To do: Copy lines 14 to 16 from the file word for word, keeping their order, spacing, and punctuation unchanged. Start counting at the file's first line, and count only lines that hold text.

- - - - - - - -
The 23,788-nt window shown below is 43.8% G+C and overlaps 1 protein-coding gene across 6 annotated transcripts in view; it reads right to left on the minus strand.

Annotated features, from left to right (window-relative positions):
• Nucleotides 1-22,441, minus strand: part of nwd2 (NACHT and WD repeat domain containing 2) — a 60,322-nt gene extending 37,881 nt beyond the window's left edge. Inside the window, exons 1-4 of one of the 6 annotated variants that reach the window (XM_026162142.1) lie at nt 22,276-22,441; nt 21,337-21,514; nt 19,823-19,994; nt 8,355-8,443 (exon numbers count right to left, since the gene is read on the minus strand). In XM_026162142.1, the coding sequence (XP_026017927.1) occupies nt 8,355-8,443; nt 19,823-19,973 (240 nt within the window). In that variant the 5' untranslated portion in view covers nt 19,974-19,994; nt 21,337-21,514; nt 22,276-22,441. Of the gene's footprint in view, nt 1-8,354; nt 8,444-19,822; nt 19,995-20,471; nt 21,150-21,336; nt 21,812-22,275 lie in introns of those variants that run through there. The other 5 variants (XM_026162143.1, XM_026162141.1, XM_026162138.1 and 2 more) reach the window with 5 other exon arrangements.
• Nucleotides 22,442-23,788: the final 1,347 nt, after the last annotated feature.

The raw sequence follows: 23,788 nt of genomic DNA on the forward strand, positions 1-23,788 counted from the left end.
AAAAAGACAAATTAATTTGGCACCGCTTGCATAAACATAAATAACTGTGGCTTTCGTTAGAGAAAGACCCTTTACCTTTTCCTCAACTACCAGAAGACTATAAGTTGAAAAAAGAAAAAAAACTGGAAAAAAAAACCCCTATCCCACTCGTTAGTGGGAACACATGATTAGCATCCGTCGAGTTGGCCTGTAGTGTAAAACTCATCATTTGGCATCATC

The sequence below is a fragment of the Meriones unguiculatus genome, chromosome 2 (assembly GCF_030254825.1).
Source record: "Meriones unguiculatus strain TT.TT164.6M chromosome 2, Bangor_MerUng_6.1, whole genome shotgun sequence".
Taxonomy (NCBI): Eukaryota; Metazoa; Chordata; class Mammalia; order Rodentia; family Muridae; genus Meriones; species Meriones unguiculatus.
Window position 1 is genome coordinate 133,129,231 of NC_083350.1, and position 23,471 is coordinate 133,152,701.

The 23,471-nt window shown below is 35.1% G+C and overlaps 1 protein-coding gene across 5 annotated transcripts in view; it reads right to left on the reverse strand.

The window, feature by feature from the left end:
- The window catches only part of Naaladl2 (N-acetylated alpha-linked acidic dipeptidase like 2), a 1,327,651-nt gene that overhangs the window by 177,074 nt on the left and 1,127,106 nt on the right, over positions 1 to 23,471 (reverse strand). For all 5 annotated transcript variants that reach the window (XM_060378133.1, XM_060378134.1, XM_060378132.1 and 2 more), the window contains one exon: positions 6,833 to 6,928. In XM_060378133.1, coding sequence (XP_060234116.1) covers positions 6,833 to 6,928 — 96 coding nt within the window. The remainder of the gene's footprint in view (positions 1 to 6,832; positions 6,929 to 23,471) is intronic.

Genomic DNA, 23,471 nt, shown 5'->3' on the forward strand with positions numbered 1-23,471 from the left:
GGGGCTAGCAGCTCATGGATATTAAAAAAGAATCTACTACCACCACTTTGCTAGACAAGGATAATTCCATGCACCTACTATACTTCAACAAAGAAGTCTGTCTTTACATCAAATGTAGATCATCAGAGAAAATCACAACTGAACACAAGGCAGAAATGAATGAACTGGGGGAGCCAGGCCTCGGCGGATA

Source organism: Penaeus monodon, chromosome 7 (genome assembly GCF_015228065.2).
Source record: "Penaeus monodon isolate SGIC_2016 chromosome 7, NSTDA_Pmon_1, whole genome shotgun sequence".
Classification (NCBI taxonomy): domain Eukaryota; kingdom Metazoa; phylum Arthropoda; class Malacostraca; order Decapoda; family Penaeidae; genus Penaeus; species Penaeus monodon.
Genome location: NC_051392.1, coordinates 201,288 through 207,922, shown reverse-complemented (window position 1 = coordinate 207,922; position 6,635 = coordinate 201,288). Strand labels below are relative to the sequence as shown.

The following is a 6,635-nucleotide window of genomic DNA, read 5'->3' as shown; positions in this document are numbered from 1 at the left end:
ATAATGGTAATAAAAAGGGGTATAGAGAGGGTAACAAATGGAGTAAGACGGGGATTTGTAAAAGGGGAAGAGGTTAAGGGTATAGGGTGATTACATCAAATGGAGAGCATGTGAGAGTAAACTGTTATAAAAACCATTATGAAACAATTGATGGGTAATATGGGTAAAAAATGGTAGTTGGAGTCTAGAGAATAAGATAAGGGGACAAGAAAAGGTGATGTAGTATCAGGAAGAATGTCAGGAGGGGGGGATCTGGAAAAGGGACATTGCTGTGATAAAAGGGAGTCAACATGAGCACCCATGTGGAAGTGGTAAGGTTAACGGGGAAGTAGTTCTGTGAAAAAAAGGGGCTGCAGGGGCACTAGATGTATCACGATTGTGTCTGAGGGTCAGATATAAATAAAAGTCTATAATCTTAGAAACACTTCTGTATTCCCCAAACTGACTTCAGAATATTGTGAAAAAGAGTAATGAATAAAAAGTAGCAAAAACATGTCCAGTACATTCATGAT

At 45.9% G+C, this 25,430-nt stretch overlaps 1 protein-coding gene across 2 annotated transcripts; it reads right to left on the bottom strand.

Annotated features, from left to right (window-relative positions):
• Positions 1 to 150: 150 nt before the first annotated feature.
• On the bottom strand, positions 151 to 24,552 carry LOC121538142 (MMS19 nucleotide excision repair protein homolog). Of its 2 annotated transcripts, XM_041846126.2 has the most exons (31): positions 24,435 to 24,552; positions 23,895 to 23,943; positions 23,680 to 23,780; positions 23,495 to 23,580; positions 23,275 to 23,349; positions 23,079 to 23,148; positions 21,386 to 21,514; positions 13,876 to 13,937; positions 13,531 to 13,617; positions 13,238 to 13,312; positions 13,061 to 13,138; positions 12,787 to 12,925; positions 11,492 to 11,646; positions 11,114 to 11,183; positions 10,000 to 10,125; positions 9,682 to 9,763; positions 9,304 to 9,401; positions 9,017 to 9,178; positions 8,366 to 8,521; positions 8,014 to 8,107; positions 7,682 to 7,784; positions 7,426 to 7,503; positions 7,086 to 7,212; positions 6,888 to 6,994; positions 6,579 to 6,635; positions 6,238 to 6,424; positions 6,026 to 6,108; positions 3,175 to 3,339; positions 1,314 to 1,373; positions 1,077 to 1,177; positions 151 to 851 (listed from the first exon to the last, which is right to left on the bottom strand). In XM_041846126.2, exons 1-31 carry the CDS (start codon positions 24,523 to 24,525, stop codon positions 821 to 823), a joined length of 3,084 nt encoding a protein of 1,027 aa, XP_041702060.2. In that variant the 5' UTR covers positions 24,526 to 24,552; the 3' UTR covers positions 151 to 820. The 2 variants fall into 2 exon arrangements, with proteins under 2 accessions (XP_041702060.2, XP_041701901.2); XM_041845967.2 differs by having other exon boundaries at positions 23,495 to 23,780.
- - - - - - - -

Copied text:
Genomic DNA, 23,471 nt, shown 5'->3' on the forward strand with positions numbered 1-23,471 from the left:
GGGGCTAGCAGCTCATGGATATTAAAAAAGAATCTACTACCACCACTTTGCTAGACAAGGATAATTCCATGCACCTACTATACTTCAACAAAGAAGTCTGTCTTTACATCAAATGTAGATCATCAGAGAAAATCACAACTGAACACAAGGCAGAAATGAATGAACTGGGGGAGCCAGGCCTCGGCGGATA

Source organism: Penaeus monodon, chromosome 7 (genome assembly GCF_015228065.2).